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Daniela Dayoub of DFitLife is a health coach, personal trainer, and nutritionist. This month we asked if she would be willing to share some nutritional knowledge. Proper nutrition is vital for all, and this month Daniela focuses on diets tailored to the specific needs of Parkinson’s disease sufferers. Our hope is that this will provide a reference for individuals living with Parkinson’s, as well as caretakers and family members.
Parkinson’s Disease (PD) is the second-most prevalent neurodegenerative disease. While we know that genetic and environmental factors both play a role in the development and progression of the disease, there are some nutritional considerations that come into play as well:
Many of the challenging symptoms related to PD can be at least aided by making sure hydration is optimized. Constipation, painful muscle cramping, and low blood pressure are all worsened when there is dehydration. Drinking mineral water, or even using a few grains of quality sea salt (not iodized) in water is a simple way to make sure fluid is getting into the cells, and not simply acting as a diuretic.
If taking Levodopa to manage PD symptoms, it is advisable to save higher protein meals for later in the day. Since Levodopa is itself a protein building block, it will compete with other dietary proteins. Therefore, taking on an empty stomach is advisable, and if eating, focus on higher fruit and vegetable consumption until later in the day. Additionally, iron will inhibit absorption of the drug, which is another reason to leave protein-rich meals to later in the day. Fava beans are often touted as a good legume for those with PD because they naturally contain levodopa. However, the amount and quality of this chemical is not consistent or sufficient to be used as a treatment alternative.
The Mediterranean Diet
In general, the Mediterranean Diet, which is a healthy alternative for most people, is a good basis for anyone with PD or concerned with developing PD. The Mediterranean Diet is high in fruits and vegetables, has lots of healthy/fatty fish, uses quality olive oils, robust use of spices and is devoid of processed foods. This is neither a low-fat, nor low-carb diet per se, but one focusing on nutrient-dense natural foods.
This diet is also high in antioxidants, which are key to managing inflammation and free-radical damage associated with neurodegenerative diseases. Most all studies on PD and nutrition point to the protective effects of plants. Plants high in phytochemicals, called flavonoids, are the most protective. These include things like berries, cacao, dark green leafy vegetables, and richly colored fruits and veggies of all sorts.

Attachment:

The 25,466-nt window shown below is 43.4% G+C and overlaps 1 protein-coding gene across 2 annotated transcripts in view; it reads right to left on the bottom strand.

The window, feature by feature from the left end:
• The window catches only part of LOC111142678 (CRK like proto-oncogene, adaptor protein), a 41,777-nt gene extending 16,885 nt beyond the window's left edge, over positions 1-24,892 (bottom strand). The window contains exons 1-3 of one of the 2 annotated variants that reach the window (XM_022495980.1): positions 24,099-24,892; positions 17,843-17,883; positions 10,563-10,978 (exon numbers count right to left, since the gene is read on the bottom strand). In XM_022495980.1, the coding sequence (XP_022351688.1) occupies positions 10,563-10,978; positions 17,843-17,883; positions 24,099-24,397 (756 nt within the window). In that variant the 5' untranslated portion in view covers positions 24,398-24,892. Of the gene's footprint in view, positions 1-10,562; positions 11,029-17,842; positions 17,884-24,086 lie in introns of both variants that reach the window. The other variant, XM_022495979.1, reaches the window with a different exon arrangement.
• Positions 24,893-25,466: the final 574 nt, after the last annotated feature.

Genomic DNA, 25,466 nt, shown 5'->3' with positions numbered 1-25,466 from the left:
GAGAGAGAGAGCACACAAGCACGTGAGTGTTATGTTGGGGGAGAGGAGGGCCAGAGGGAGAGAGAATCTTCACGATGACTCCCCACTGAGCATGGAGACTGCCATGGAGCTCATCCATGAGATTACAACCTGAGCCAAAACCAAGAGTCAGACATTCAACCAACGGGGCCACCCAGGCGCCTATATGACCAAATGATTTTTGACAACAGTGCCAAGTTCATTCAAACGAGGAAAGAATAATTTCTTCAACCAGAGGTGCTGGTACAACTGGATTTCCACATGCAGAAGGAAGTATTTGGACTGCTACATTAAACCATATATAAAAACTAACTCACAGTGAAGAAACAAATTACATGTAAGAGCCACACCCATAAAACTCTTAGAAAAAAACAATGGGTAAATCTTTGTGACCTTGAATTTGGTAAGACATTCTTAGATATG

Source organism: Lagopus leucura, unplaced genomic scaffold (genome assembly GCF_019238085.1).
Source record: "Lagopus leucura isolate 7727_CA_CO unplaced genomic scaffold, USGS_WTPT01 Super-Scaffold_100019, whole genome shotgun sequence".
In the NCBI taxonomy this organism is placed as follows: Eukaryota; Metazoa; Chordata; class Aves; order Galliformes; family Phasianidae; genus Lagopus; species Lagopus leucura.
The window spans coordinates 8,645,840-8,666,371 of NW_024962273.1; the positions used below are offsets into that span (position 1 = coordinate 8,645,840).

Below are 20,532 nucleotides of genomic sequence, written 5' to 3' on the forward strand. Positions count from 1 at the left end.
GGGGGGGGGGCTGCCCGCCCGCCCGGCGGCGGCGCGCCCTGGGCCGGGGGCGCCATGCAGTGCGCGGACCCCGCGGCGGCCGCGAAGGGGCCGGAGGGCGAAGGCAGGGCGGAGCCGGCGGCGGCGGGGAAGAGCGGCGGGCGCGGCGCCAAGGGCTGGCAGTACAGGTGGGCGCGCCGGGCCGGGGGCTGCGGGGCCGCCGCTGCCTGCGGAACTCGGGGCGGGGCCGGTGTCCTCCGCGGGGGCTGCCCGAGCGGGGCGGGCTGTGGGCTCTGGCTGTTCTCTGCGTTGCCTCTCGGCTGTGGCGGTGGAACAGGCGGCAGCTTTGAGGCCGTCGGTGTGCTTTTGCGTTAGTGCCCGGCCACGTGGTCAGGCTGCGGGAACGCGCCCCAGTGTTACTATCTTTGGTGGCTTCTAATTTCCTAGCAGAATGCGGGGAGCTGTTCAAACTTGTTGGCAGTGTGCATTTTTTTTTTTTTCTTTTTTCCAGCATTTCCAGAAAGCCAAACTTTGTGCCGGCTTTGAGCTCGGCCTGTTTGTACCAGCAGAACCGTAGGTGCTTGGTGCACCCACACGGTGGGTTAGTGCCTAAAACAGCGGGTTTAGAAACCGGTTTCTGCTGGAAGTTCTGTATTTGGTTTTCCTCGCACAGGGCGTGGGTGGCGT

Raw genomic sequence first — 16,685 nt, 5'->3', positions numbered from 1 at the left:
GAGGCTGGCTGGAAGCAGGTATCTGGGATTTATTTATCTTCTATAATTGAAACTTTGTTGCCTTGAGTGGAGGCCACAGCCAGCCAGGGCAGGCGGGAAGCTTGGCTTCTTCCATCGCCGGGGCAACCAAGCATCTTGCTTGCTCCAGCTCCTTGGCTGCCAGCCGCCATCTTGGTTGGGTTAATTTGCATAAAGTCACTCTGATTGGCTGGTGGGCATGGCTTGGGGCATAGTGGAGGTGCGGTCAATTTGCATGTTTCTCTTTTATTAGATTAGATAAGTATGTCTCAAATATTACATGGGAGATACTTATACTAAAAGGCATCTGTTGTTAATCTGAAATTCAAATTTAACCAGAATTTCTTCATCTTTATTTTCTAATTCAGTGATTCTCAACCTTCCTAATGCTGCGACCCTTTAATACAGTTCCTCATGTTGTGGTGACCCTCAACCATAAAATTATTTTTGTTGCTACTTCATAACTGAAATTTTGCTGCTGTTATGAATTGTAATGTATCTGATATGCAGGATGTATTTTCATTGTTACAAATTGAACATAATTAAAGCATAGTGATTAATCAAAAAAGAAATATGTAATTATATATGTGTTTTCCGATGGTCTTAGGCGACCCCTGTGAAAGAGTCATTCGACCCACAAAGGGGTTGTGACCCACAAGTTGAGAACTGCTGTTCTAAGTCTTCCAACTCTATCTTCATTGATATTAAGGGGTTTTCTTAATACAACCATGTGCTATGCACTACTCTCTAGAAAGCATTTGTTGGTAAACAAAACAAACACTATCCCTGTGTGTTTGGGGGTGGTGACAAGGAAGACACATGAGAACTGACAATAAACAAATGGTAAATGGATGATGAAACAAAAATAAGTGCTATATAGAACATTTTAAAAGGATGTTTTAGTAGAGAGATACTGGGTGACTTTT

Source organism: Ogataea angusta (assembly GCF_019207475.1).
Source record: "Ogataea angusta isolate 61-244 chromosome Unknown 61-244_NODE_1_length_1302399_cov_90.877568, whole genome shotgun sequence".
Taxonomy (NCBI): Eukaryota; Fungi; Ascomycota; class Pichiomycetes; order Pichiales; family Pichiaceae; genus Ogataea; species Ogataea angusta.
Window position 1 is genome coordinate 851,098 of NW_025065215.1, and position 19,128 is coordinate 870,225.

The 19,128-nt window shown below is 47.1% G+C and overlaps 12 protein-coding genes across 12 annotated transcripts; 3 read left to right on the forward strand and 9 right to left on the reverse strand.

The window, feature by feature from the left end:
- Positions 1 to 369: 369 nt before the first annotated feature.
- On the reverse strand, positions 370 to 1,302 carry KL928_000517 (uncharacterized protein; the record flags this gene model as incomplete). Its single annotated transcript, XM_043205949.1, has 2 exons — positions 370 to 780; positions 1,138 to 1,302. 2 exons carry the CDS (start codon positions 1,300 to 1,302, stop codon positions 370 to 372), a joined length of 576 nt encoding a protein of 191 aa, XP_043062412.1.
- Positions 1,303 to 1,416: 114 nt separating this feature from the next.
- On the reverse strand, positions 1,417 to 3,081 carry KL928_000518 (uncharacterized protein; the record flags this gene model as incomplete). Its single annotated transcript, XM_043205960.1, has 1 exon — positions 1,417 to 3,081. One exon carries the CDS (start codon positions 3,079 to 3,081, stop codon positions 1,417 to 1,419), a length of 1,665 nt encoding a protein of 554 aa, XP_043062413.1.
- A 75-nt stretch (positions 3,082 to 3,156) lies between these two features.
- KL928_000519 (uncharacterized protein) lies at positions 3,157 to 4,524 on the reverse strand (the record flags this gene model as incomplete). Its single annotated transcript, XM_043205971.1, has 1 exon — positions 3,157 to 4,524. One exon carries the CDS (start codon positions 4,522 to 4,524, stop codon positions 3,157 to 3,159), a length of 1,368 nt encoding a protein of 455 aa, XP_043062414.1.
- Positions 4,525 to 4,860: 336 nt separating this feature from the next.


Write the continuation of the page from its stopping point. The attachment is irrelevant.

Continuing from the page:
Avoid Excessive Dairy
Some studies suggest that dairy foods, in particular, seem to actually increase the likelihood of developing PD in both men and women. The mechanism by which this works, is that high dairy intake is often correlated with low serum uric acid levels. Low urate/uric acid is inversely correlated with the risk of PD and disease duration. However, there is not clear data on which types of dairy put one at risk.
Exposure to pesticides may be an additional risk factor for PD. For this reason, eating a mostly organic diet (theoretically lower in pesticides) would be advisable if budget allows. This is another reason that dairy is thought to be linked with PD. Many dairy products have a bioaccumulation of pesticides and neurotoxins.
Build Strong Bones
Low vitamin D levels are often associated with PD. This, with the increased risk of falling, is a good reason to eat a diet that supports strong bones. This includes pastured eggs (including the yolks), mushrooms of all sorts, varied fruits and vegetables, and sufficient protein from unprocessed sources (like fresh fish, pastured meats, and legumes). If reasonable, getting weight bearing exercise will also aid in strengthening the bones. Decreasing fall risk by engaging in balance-training, and increasing proprioception is also advisable. It might be best for anyone with PD to do so under professional supervision.
DISCLAIMER: This article contains information that is intended to help the readers be better informed regarding exercise and health care. It is presented as general advice on health care. Always consult your doctor for your individual needs. Before beginning any new exercise program it is recommended that you seek medical advice from your personal physician. This article is not intended to be a substitute for the medical advice of a licensed physician. The reader should consult with their doctor in any matters relating to his/her health.